"Maybe It has to do with your country's use of english, As the definition of lacquer is a mixture of natural resin and pigment ( modern day we use chemicals). Comes from the Portuguese word lac, and they used it long ago as an alternative to tempera. And I have never seen the term epoxy used like that.
Again I am not trying to tell you your wrong, as it seems like our countries must use the words differently."
The thing is, Bosny and RJ London are European formulas manufactured in Thailand.
"1673, from Fr. lacre "a kind of sealing wax," from Port. lacre, unexplained variant of lacca "resinous substance," from Arabic lakk, from Pers. lak (see lac). The verb meaning "to cover or coat with laqueur" is from 1688."
a protective coating consisting of a resin, cellulose ester, or both, dissolved in a volatile solvent, sometimes with pigment added.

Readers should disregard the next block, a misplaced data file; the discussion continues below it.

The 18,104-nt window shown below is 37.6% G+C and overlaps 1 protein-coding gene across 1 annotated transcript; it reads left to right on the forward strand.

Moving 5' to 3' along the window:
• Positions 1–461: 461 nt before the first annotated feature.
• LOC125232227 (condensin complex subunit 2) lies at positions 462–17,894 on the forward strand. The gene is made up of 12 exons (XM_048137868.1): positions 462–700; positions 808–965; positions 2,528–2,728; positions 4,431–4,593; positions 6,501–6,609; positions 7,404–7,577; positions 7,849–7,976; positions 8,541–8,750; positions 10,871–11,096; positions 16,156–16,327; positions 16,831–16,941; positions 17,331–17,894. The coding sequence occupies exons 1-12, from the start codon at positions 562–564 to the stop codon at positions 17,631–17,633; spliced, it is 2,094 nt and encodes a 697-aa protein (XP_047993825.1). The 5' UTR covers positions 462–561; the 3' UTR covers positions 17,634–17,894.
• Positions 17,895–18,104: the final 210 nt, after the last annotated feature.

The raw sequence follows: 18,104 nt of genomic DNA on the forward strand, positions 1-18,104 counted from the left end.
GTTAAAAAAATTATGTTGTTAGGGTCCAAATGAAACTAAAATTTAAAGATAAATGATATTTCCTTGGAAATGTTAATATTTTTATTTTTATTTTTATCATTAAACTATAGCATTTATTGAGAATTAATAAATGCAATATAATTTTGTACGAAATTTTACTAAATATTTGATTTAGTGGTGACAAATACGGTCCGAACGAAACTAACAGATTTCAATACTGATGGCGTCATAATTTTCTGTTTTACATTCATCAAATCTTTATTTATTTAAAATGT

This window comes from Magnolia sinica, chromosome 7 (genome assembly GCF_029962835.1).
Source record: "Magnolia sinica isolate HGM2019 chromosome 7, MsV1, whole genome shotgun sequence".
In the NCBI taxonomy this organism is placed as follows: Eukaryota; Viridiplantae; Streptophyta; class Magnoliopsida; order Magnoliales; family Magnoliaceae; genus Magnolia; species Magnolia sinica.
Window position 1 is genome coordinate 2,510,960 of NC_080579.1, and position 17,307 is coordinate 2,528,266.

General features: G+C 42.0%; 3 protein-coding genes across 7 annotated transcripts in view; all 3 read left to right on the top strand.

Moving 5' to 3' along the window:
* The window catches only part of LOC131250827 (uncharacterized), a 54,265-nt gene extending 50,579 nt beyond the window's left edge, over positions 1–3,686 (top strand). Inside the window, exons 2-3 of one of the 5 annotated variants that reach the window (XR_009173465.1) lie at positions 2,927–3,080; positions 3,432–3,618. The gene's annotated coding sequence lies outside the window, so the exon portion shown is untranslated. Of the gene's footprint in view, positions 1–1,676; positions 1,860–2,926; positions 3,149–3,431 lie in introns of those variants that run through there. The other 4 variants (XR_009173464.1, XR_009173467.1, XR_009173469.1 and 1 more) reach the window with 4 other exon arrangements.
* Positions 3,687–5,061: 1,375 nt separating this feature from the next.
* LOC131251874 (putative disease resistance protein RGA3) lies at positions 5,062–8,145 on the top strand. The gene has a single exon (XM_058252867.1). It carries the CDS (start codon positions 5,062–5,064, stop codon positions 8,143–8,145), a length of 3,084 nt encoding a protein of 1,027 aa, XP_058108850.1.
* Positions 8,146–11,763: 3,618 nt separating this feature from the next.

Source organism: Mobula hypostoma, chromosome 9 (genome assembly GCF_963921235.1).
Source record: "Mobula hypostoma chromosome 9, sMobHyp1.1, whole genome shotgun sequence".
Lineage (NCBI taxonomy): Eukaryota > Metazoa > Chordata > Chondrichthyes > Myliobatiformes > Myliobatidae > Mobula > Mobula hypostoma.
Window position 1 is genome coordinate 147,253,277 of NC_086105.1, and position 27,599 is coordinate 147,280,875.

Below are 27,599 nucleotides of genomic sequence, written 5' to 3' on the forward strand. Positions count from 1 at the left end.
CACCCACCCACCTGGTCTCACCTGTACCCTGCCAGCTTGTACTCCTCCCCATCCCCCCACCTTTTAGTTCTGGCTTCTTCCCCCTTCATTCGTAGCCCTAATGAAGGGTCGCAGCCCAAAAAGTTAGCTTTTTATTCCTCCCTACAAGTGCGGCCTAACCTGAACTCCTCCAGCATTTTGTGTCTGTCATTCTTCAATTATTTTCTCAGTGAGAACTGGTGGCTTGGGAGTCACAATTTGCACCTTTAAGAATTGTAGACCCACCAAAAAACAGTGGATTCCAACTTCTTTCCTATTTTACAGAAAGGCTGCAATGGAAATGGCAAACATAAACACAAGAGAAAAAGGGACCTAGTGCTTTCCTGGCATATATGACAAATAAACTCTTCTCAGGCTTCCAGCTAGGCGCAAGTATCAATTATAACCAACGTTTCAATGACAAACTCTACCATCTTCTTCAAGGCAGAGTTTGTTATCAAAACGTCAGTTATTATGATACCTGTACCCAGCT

any of various resinous varnishes, esp. a resinous varnish obtained from a Japanese tree, Rhus verniciflua, used to produce a highly polished, lustrous surface on wood or the like.
It's a common misconception that the term "lacquer" corresponds directly to paint (or a paint type). Lacquer is actually a type of varnish (the other type is polyurethane, like Future, and even some acrylic varnishes) that is mixed with paints or pigments (mostly with automotive spray paints) that give finishes their lovely shine.
Epoxy, on the other hand, is mixed with paint (or pigment) to increase its bond, its quick-drying property and overall strength. Epoxy paints are more resistant to light scratches. Hence, these types of paints actually don't need to be top coated unless you want extra protection (or that uber shine). Epoxy is a term often associated with glue, but in itself is a resin-based "hardener." That's why we call those two part glues as "epoxy" glues; one is the binder/glue, the other is the hardener/epoxy. Also, epoxy can't cure sealed under pressure, and only when it get exposed to air or a certain temperature range does it start to harden.
Acrylic, in turn, is a base for pigments, much like how some paints have enamel and latex bases. Acrylic and latex paints are water soluble and therefore can be thinned with plain water. Enamels are not, and require enamel thinners.
So, a Lacquer Acrylic Epoxy paint has 3 components; an acrylic-based pigment, epoxy to harden it, and lacquer to give it shine.